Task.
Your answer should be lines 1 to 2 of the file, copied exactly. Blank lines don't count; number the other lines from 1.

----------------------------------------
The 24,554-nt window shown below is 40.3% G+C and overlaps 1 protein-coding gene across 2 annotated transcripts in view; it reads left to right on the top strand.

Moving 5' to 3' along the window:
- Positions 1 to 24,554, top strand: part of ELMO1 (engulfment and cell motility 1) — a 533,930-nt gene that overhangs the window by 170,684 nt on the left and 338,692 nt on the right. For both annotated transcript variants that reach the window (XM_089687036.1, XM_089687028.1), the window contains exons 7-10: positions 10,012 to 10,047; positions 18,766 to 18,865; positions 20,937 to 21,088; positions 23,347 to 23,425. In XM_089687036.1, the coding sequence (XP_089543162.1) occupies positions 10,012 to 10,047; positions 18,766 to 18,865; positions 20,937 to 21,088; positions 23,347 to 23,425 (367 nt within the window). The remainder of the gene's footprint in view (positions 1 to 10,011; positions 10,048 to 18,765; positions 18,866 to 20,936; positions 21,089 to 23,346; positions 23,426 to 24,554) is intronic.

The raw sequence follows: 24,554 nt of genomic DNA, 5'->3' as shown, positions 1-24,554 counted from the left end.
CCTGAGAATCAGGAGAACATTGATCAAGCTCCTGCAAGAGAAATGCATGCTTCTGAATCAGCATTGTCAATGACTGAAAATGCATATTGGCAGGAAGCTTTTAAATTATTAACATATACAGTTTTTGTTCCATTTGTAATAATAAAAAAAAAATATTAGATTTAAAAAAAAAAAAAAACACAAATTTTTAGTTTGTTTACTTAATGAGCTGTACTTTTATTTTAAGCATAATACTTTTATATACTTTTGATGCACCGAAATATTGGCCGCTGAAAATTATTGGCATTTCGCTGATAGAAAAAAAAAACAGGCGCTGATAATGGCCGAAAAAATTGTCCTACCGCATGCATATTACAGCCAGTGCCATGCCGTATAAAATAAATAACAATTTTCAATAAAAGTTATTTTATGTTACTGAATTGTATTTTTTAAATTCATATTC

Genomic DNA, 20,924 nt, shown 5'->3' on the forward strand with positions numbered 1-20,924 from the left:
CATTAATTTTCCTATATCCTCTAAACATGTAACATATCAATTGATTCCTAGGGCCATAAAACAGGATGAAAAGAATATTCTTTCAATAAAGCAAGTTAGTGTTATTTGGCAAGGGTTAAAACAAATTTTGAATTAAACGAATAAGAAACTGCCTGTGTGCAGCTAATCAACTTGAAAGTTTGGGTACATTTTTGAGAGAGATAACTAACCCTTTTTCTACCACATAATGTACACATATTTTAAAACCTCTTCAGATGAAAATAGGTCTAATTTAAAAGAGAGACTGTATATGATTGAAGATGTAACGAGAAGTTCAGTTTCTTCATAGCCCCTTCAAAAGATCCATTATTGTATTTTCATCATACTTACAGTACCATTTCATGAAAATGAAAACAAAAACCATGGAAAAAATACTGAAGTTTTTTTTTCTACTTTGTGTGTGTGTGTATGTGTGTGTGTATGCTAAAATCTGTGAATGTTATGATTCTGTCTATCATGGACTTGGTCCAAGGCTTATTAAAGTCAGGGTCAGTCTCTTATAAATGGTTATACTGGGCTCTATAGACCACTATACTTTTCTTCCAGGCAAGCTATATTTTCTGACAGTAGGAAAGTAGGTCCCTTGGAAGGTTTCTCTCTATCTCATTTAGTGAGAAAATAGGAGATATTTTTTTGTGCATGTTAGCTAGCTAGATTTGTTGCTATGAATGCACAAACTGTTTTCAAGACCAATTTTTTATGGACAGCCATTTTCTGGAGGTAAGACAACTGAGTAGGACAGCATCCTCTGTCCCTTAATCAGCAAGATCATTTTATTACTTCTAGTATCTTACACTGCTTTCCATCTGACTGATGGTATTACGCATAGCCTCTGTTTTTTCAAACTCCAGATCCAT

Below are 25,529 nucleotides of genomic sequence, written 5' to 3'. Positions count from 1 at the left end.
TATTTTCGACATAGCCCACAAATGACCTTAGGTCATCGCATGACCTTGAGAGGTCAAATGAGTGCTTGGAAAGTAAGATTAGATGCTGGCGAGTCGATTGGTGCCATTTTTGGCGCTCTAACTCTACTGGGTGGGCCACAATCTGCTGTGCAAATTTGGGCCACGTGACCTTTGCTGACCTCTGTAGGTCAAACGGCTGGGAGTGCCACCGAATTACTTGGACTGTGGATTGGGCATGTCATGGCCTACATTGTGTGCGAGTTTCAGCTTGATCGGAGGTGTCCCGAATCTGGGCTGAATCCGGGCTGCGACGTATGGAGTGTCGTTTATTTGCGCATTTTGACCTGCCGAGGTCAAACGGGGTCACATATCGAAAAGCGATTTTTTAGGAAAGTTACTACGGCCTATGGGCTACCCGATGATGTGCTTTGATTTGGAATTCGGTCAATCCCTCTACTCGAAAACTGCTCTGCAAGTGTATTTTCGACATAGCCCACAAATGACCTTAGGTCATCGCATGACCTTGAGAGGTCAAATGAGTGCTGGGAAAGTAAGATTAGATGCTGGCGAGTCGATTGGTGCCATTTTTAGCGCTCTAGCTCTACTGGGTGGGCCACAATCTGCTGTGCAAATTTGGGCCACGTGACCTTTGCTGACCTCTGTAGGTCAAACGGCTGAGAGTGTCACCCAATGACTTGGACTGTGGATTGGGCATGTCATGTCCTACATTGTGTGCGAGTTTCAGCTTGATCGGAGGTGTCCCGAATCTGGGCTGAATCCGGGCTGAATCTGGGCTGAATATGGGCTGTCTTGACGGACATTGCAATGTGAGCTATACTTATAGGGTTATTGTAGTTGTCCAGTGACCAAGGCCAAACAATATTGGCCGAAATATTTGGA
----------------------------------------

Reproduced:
The 24,554-nt window shown below is 40.3% G+C and overlaps 1 protein-coding gene across 2 annotated transcripts in view; it reads left to right on the top strand.

Moving 5' to 3' along the window: